With the demise of the Soviet Union, the assault on Area Studies started afresh. We were told that all campuses must “internationalize,” an idea that is on the surface very appealing and it drew support from many Area Studies people (in the mid-1990s the Ford Foundation held a competition for funds to rethink Area Studies, a competition that drew most major universities and colleges). All talk of “internationalization” does not have humanitarian or liberal instincts, since the recent initiatives are driven principally by the military and by business.
Stanley Kurtz has used 9/11 and the recent wars as an excuse to recycle a bill that made its first appearance in 1992 thanks to Representative David Boren. In the National Security Education Act of 1992 Congress wished to “produce an increased pool of applicants for work in the departments and agencies of the US government with national security responsibilities” (article 3). The bill would have become law a decade ago had Newt Gingrich not taken control of Washington and nixed it in his bid to defund education in general. He probably didn’t read the fine print.
The business implications of internationalization came to the fore in 1990, when the National Governors Association bemoaned the lack of international education for college graduates in a globalized world. “The best jobs, the largest markets and the greatest profits will flow to the workers and firms that understand the world around them,” said the governors. Their analysis of recent history led to the assessment that “a lack of understanding and inability to communicate contributed to such events as the war in Vietnam, the hostage crisis in Iran, the OPEC oil crisis and the political consequences of the Bhopal industrial disaster.” The motives of power and profit are freed of any responsibility for this litany of ills–we are left with E. M. Forster’s dictum, “Only Connect.”
Title VI is not a one-dimensional weapon of imperial domination: it has allowed for the creation of vast amounts of knowledge mobilized by progressives to help us to understand the dilemma of our world. Yale historian David Montgomery writes that we need to review the Cold War experience of Area Studies and the academy “not only to teach us how the human imagination has been contained, but also how it has broken through the veils of secrecy and deception.” Area Studies has enabled us to better understand the creativity of popular social and left movements, and it has shown us how the theory of the GDP stifles the liberty of people around the globe. For us to continue our struggle to breathe life into Area Studies, to make it a real partisan of radical thought against the dreary deserts of pragmatism and of domination, we have to resist the new bill as it wends through Congress.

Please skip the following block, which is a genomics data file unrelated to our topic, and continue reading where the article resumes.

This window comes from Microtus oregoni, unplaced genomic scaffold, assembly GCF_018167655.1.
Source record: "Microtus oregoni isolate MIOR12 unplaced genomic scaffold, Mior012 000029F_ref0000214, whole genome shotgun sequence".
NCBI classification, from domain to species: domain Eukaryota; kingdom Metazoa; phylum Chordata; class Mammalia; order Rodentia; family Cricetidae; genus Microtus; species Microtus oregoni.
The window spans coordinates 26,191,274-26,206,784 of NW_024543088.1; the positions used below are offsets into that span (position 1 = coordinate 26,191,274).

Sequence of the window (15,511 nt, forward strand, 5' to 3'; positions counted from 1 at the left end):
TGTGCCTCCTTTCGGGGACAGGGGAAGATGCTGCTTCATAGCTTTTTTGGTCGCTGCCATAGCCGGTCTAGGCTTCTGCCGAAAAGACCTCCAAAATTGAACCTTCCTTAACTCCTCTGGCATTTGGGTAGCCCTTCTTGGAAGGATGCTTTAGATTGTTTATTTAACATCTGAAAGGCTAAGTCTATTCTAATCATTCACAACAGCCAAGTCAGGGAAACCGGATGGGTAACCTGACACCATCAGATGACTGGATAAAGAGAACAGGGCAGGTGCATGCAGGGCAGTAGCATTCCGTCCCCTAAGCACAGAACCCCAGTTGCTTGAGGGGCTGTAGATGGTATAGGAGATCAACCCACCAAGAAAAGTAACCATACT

Michael Bednar asks us to write to our local representatives. That is always a good idea. Here’s another one. If you are on a college campus, start a student-faculty-staff group in defense of Postcolonial/Area Studies–and push the administration to take a position on the issue along the lines of freedom of speech. If you are not on a college campus, then express your outrage in the local paper about the government’s infringement on the liberty of intellectual thought. All political groups should take this seriously: it is not just about the academy, but also about the attempt by the state to make the academy into the emissary of Empire.
If you are interested in a campaign against this Kurtzian offensive, send me an email.
VIJAY PRASHAD is an Associate Professor and Director of the International Studies at Trinity College, Hartford, CT. His two most recent books are Fat Cats and Running Dogs: The Enron Stage of Capitalism and Keeping Up with the (Dow) Joneses Prashad can be reached at: Vijay.Prashad@trincoll.edu